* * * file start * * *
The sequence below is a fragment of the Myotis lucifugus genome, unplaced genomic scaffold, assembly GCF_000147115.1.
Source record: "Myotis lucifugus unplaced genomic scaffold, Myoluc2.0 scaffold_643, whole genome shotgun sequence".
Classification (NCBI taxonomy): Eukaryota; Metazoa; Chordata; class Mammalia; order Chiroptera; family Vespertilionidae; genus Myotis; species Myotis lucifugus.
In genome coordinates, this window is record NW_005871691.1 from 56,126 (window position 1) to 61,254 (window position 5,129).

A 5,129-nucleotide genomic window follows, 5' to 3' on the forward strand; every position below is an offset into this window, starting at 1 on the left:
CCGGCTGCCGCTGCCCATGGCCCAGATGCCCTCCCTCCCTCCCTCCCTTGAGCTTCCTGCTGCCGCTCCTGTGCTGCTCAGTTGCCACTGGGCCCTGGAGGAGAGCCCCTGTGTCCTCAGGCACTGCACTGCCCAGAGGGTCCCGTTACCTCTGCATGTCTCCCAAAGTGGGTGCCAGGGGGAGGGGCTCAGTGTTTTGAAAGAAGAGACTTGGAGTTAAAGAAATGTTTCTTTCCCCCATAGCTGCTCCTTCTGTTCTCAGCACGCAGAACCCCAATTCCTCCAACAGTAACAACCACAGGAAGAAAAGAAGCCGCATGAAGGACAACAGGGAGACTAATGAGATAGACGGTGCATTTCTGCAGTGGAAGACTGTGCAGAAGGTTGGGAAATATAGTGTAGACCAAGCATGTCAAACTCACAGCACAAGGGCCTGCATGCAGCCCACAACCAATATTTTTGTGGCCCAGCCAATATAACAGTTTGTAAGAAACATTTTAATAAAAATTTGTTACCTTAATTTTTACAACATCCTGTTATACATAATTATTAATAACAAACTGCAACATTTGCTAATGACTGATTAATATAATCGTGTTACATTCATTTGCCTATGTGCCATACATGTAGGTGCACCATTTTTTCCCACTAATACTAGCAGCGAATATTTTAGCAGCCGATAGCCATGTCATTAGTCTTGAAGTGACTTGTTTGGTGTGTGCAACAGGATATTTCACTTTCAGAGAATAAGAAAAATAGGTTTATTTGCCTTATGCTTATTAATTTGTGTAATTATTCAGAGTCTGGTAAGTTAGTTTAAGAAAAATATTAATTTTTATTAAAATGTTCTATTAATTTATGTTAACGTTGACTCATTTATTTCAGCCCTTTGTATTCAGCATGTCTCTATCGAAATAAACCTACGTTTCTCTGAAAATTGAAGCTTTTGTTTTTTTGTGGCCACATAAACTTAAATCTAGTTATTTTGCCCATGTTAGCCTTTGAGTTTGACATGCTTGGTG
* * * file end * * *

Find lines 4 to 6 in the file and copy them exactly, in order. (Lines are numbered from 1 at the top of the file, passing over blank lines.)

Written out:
In genome coordinates, this window is record NW_005871691.1 from 56,126 (window position 1) to 61,254 (window position 5,129).

A 5,129-nucleotide genomic window follows, 5' to 3' on the forward strand; every position below is an offset into this window, starting at 1 on the left:
CCGGCTGCCGCTGCCCATGGCCCAGATGCCCTCCCTCCCTCCCTCCCTTGAGCTTCCTGCTGCCGCTCCTGTGCTGCTCAGTTGCCACTGGGCCCTGGAGGAGAGCCCCTGTGTCCTCAGGCACTGCACTGCCCAGAGGGTCCCGTTACCTCTGCATGTCTCCCAAAGTGGGTGCCAGGGGGAGGGGCTCAGTGTTTTGAAAGAAGAGACTTGGAGTTAAAGAAATGTTTCTTTCCCCCATAGCTGCTCCTTCTGTTCTCAGCACGCAGAACCCCAATTCCTCCAACAGTAACAACCACAGGAAGAAAAGAAGCCGCATGAAGGACAACAGGGAGACTAATGAGATAGACGGTGCATTTCTGCAGTGGAAGACTGTGCAGAAGGTTGGGAAATATAGTGTAGACCAAGCATGTCAAACTCACAGCACAAGGGCCTGCATGCAGCCCACAACCAATATTTTTGTGGCCCAGCCAATATAACAGTTTGTAAGAAACATTTTAATAAAAATTTGTTACCTTAATTTTTACAACATCCTGTTATACATAATTATTAATAACAAACTGCAACATTTGCTAATGACTGATTAATATAATCGTGTTACATTCATTTGCCTATGTGCCATACATGTAGGTGCACCATTTTTTCCCACTAATACTAGCAGCGAATATTTTAGCAGCCGATAGCCATGTCATTAGTCTTGAAGTGACTTGTTTGGTGTGTGCAACAGGATATTTCACTTTCAGAGAATAAGAAAAATAGGTTTATTTGCCTTATGCTTATTAATTTGTGTAATTATTCAGAGTCTGGTAAGTTAGTTTAAGAAAAATATTAATTTTTATTAAAATGTTCTATTAATTTATGTTAACGTTGACTCATTTATTTCAGCCCTTTGTATTCAGCATGTCTCTATCGAAATAAACCTACGTTTCTCTGAAAATTGAAGCTTTTGTTTTTTTGTGGCCACATAAACTTAAATCTAGTTATTTTGCCCATGTTAGCCTTTGAGTTTGACATGCTTGGTG